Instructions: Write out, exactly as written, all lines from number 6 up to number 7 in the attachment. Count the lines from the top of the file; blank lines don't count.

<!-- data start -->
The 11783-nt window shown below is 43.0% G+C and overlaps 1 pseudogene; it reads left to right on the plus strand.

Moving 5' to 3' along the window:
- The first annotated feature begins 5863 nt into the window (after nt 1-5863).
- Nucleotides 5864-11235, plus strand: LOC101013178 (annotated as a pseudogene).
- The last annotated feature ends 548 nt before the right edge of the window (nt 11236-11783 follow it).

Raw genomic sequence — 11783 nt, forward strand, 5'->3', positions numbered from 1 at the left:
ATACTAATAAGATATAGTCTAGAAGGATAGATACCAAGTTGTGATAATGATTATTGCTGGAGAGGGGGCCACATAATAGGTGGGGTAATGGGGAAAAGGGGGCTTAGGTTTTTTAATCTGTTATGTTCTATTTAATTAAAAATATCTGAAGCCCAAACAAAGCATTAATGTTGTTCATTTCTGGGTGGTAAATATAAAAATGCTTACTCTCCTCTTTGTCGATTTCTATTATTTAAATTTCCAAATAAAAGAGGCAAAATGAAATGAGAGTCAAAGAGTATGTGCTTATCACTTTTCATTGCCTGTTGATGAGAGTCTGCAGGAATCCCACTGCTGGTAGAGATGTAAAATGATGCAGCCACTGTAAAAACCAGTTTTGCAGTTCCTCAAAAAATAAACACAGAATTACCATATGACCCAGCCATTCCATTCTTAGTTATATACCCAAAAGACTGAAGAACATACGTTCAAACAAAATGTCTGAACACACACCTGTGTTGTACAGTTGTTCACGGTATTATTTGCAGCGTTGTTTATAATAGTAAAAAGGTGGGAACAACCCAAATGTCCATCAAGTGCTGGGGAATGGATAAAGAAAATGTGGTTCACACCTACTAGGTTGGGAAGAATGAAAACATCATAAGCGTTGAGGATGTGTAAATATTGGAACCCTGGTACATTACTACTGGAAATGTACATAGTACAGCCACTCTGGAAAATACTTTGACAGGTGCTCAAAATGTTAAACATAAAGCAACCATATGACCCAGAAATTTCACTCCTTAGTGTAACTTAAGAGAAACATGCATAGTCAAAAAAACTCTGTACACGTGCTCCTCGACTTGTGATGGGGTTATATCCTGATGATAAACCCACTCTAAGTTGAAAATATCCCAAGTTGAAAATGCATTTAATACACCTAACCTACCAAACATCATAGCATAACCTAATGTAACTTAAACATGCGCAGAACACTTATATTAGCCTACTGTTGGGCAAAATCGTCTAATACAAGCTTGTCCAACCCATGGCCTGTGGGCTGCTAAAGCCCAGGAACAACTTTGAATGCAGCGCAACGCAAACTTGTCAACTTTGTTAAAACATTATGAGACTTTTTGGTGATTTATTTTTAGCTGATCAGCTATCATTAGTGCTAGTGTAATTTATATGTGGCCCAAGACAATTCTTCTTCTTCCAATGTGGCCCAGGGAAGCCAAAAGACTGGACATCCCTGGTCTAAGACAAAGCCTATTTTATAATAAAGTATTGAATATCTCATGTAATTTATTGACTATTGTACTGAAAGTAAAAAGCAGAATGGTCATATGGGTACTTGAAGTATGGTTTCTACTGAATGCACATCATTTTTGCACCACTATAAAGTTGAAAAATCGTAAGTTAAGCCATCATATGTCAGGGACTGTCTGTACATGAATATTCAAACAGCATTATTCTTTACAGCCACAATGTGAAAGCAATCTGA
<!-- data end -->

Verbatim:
Raw genomic sequence — 11783 nt, forward strand, 5'->3', positions numbered from 1 at the left:
ATACTAATAAGATATAGTCTAGAAGGATAGATACCAAGTTGTGATAATGATTATTGCTGGAGAGGGGGCCACATAATAGGTGGGGTAATGGGGAAAAGGGGGCTTAGGTTTTTTAATCTGTTATGTTCTATTTAATTAAAAATATCTGAAGCCCAAACAAAGCATTAATGTTGTTCATTTCTGGGTGGTAAATATAAAAATGCTTACTCTCCTCTTTGTCGATTTCTATTATTTAAATTTCCAAATAAAAGAGGCAAAATGAAATGAGAGTCAAAGAGTATGTGCTTATCACTTTTCATTGCCTGTTGATGAGAGTCTGCAGGAATCCCACTGCTGGTAGAGATGTAAAATGATGCAGCCACTGTAAAAACCAGTTTTGCAGTTCCTCAAAAAATAAACACAGAATTACCATATGACCCAGCCATTCCATTCTTAGTTATATACCCAAAAGACTGAAGAACATACGTTCAAACAAAATGTCTGAACACACACCTGTGTTGTACAGTTGTTCACGGTATTATTTGCAGCGTTGTTTATAATAGTAAAAAGGTGGGAACAACCCAAATGTCCATCAAGTGCTGGGGAATGGATAAAGAAAATGTGGTTCACACCTACTAGGTTGGGAAGAATGAAAACATCATAAGCGTTGAGGATGTGTAAATATTGGAACCCTGGTACATTACTACTGGAAATGTACATAGTACAGCCACTCTGGAAAATACTTTGACAGGTGCTCAAAATGTTAAACATAAAGCAACCATATGACCCAGAAATTTCACTCCTTAGTGTAACTTAAGAGAAACATGCATAGTCAAAAAAACTCTGTACACGTGCTCCTCGACTTGTGATGGGGTTATATCCTGATGATAAACCCACTCTAAGTTGAAAATATCCCAAGTTGAAAATGCATTTAATACACCTAACCTACCAAACATCATAGCATAACCTAATGTAACTTAAACATGCGCAGAACACTTATATTAGCCTACTGTTGGGCAAAATCGTCTAATACAAGCTTGTCCAACCCATGGCCTGTGGGCTGCTAAAGCCCAGGAACAACTTTGAATGCAGCGCAACGCAAACTTGTCAACTTTGTTAAAACATTATGAGACTTTTTGGTGATTTATTTTTAGCTGATCAGCTATCATTAGTGCTAGTGTAATTTATATGTGGCCCAAGACAATTCTTCTTCTTCCAATGTGGCCCAGGGAAGCCAAAAGACTGGACATCCCTGGTCTAAGACAAAGCCTATTTTATAATAAAGTATTGAATATCTCATGTAATTTATTGACTATTGTACTGAAAGTAAAAAGCAGAATGGTCATATGGGTACTTGAAGTATGGTTTCTACTGAATGCACATCATTTTTGCACCACTATAAAGTTGAAAAATCGTAAGTTAAGCCATCATATGTCAGGGACTGTCTGTACATGAATATTCAAACAGCATTATTCTTTACAGCCACAATGTGAAAGCAATCTGA